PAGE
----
This week, that was all forgotten — at least for the time being — along with European worries about Bush’s mania for missile defense. Like Tony Blair, Schroeder could hardly have been a more steadfast, even passionate, ally in the wake of the attacks Tuesday. Visibly shaken, Schroeder told the German parliament Wednesday that the terrorist attack was “a declaration of war against the entire civilized world,” earning a unanimous show of applause from different political parties.
A day later, Schroeder powerfully invoked history: “When it came to defending the freedom of Berlin, John F. Kennedy said ‘Ich bin ein Berliner.’ It was the expression of an unbelievable solidarity. Today I think Germany has an occasion to return this solidarity.”
Just as a reminder of where this is all heading, the new U.S. ambassador, former Indiana Senator Dan Coats, was sworn in Wednesday — 10 days ahead of schedule. Considering that Berlin has been without a full-fledged U.S. ambassador for most of the last year, once John Kornblum announced his plan to step down, it seemed a potent reminder of the need for closer U.S.-German relations as this most unclassifiable of wars unfolds.
Germany and the rest of Europe have often felt that President Bush takes them for granted, but that’s all out the window now. And Bush is trying to mend his ways. Suddenly he’s calling Schroeder on the phone to confer, something he has pointedly not done at key junctures in the recent past.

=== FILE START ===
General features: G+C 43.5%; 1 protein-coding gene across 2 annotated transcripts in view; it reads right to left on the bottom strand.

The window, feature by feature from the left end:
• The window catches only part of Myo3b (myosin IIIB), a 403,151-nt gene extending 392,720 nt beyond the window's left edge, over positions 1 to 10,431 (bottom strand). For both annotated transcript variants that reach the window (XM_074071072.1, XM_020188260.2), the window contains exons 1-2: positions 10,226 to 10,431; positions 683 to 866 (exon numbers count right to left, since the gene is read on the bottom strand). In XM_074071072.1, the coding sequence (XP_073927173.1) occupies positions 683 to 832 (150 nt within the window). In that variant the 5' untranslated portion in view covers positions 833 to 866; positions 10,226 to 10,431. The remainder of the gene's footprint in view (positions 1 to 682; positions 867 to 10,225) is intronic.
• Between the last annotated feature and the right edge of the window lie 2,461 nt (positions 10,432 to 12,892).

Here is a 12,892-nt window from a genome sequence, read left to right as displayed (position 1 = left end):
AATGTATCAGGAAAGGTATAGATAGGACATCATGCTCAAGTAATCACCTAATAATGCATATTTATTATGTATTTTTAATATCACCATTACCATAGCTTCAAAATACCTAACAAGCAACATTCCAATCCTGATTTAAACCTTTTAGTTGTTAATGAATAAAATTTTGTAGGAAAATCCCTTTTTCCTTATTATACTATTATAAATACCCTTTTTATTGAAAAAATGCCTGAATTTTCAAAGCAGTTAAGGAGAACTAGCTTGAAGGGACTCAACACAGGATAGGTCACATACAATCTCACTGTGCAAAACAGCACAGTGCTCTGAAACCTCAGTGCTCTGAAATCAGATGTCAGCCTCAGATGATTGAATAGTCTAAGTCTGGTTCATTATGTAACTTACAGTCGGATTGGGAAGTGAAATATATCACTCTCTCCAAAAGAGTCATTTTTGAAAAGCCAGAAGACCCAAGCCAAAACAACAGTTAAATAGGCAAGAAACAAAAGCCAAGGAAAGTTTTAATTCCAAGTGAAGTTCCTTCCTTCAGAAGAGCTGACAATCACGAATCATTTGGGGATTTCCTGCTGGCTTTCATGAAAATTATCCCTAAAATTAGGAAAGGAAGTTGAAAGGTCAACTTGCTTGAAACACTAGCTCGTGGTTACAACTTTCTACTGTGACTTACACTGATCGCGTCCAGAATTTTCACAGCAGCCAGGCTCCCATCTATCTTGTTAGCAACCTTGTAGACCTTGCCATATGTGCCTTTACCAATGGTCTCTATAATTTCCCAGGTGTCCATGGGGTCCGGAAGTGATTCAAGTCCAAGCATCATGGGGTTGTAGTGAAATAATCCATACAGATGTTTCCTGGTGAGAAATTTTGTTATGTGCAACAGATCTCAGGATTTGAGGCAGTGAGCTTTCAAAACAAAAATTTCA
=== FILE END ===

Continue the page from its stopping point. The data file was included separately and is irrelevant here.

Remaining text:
Europe and the United States, it appears, may have little choice but to maintain the close relationship they have had for decades, even if a more assertive Europe grows into a more pronounced role.
And for now, the German people are standing behind Americans, as are the citizens of the rest of Europe and most of the world. At times that support has been poignant. In Berlin, many locals have tearfully recalled the Berlin Airlift that kept this city alive in 1948.
At the makeshift memorial set up outside the U.S. Embassy, a postcard of the World Trade Center was taped to a flower and set against the cyclone fence. “We are so sad and shocked. — Olgo and Elmo Kraft, Berlin,” the card read. Another, from an elementary school in Berlin stated: “We will pray for the lost souls in this tragedy.”
Germany’s most important politicians and thousands of citizens converged on Berlin Cathedral Wednesday morning to mourn the losses. The cathedral was so packed that hundreds had to stand at the plaza outside.
As Peter Struck, a Social Democrat parliamentary leader, said simply: “Today we are all Americans.”
Daryl Lindsey is associate editor of Salon News and an Arthur Burns fellow. He currently lives in Berlin and writes for Salon and Die Welt.More Daryl Lindsey.
Steve Kettmann, a regular contributor to Salon, is the author of "One Day at Fenway: A Day in the Life of Baseball in America."More Steve Kettmann.
Like little stars.